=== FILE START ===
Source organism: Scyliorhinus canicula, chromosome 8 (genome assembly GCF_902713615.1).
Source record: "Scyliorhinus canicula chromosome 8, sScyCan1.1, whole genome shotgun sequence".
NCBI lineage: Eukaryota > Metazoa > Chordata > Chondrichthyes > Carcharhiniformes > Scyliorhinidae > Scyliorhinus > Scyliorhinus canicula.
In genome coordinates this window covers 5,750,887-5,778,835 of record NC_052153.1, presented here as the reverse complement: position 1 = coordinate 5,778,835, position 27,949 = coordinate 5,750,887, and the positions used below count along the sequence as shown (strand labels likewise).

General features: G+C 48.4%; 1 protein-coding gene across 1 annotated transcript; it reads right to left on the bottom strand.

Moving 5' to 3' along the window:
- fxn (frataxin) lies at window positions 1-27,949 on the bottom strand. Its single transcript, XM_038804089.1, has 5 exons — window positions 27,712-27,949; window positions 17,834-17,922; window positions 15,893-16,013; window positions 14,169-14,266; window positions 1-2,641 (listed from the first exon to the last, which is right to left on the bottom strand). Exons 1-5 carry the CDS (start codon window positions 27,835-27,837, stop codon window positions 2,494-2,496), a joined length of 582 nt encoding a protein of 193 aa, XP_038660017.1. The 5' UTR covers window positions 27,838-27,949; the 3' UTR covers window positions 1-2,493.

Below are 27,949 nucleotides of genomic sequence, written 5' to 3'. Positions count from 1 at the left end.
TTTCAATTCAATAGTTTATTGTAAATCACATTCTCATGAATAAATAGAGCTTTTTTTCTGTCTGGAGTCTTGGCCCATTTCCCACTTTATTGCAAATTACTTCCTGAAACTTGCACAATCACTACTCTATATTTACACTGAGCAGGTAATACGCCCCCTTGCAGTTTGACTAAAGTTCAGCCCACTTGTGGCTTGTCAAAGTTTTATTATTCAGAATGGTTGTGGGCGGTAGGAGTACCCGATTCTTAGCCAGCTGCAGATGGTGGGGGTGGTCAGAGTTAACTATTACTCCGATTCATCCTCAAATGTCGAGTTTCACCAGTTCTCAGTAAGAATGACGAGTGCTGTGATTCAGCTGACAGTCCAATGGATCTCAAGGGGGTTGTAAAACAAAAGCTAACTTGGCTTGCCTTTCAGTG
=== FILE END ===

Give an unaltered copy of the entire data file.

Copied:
Source organism: Scyliorhinus canicula, chromosome 8 (genome assembly GCF_902713615.1).
Source record: "Scyliorhinus canicula chromosome 8, sScyCan1.1, whole genome shotgun sequence".
NCBI lineage: Eukaryota > Metazoa > Chordata > Chondrichthyes > Carcharhiniformes > Scyliorhinidae > Scyliorhinus > Scyliorhinus canicula.
In genome coordinates this window covers 5,750,887-5,778,835 of record NC_052153.1, presented here as the reverse complement: position 1 = coordinate 5,778,835, position 27,949 = coordinate 5,750,887, and the positions used below count along the sequence as shown (strand labels likewise).

General features: G+C 48.4%; 1 protein-coding gene across 1 annotated transcript; it reads right to left on the bottom strand.

Moving 5' to 3' along the window:
- fxn (frataxin) lies at window positions 1-27,949 on the bottom strand. Its single transcript, XM_038804089.1, has 5 exons — window positions 27,712-27,949; window positions 17,834-17,922; window positions 15,893-16,013; window positions 14,169-14,266; window positions 1-2,641 (listed from the first exon to the last, which is right to left on the bottom strand). Exons 1-5 carry the CDS (start codon window positions 27,835-27,837, stop codon window positions 2,494-2,496), a joined length of 582 nt encoding a protein of 193 aa, XP_038660017.1. The 5' UTR covers window positions 27,838-27,949; the 3' UTR covers window positions 1-2,493.

Below are 27,949 nucleotides of genomic sequence, written 5' to 3'. Positions count from 1 at the left end.
TTTCAATTCAATAGTTTATTGTAAATCACATTCTCATGAATAAATAGAGCTTTTTTTCTGTCTGGAGTCTTGGCCCATTTCCCACTTTATTGCAAATTACTTCCTGAAACTTGCACAATCACTACTCTATATTTACACTGAGCAGGTAATACGCCCCCTTGCAGTTTGACTAAAGTTCAGCCCACTTGTGGCTTGTCAAAGTTTTATTATTCAGAATGGTTGTGGGCGGTAGGAGTACCCGATTCTTAGCCAGCTGCAGATGGTGGGGGTGGTCAGAGTTAACTATTACTCCGATTCATCCTCAAATGTCGAGTTTCACCAGTTCTCAGTAAGAATGACGAGTGCTGTGATTCAGCTGACAGTCCAATGGATCTCAAGGGGGTTGTAAAACAAAAGCTAACTTGGCTTGCCTTTCAGTG